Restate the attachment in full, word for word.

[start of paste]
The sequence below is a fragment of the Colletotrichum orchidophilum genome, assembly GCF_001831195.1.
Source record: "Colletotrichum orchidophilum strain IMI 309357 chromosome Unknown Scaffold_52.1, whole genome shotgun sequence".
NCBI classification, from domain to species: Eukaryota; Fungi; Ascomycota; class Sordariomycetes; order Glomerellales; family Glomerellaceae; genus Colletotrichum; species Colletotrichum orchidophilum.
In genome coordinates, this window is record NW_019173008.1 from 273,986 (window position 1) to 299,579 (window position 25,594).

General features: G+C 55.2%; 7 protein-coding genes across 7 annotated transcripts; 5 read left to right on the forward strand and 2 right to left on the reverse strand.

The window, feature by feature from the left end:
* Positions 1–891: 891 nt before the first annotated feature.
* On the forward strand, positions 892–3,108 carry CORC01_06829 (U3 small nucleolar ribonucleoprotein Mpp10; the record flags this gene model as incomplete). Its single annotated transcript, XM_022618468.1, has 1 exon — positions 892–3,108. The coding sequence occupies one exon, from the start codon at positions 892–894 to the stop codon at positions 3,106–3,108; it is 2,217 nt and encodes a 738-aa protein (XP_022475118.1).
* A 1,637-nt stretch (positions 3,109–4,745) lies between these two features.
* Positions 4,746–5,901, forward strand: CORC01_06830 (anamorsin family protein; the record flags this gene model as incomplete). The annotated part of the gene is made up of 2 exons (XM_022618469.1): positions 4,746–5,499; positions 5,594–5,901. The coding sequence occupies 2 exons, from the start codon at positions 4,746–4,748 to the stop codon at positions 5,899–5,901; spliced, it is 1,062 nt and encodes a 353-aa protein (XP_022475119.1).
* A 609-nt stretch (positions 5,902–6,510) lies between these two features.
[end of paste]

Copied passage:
The sequence below is a fragment of the Colletotrichum orchidophilum genome, assembly GCF_001831195.1.
Source record: "Colletotrichum orchidophilum strain IMI 309357 chromosome Unknown Scaffold_52.1, whole genome shotgun sequence".
NCBI classification, from domain to species: Eukaryota; Fungi; Ascomycota; class Sordariomycetes; order Glomerellales; family Glomerellaceae; genus Colletotrichum; species Colletotrichum orchidophilum.
In genome coordinates, this window is record NW_019173008.1 from 273,986 (window position 1) to 299,579 (window position 25,594).

General features: G+C 55.2%; 7 protein-coding genes across 7 annotated transcripts; 5 read left to right on the forward strand and 2 right to left on the reverse strand.

The window, feature by feature from the left end:
* Positions 1–891: 891 nt before the first annotated feature.
* On the forward strand, positions 892–3,108 carry CORC01_06829 (U3 small nucleolar ribonucleoprotein Mpp10; the record flags this gene model as incomplete). Its single annotated transcript, XM_022618468.1, has 1 exon — positions 892–3,108. The coding sequence occupies one exon, from the start codon at positions 892–894 to the stop codon at positions 3,106–3,108; it is 2,217 nt and encodes a 738-aa protein (XP_022475118.1).
* A 1,637-nt stretch (positions 3,109–4,745) lies between these two features.
* Positions 4,746–5,901, forward strand: CORC01_06830 (anamorsin family protein; the record flags this gene model as incomplete). The annotated part of the gene is made up of 2 exons (XM_022618469.1): positions 4,746–5,499; positions 5,594–5,901. The coding sequence occupies 2 exons, from the start codon at positions 4,746–4,748 to the stop codon at positions 5,899–5,901; spliced, it is 1,062 nt and encodes a 353-aa protein (XP_022475119.1).
* A 609-nt stretch (positions 5,902–6,510) lies between these two features.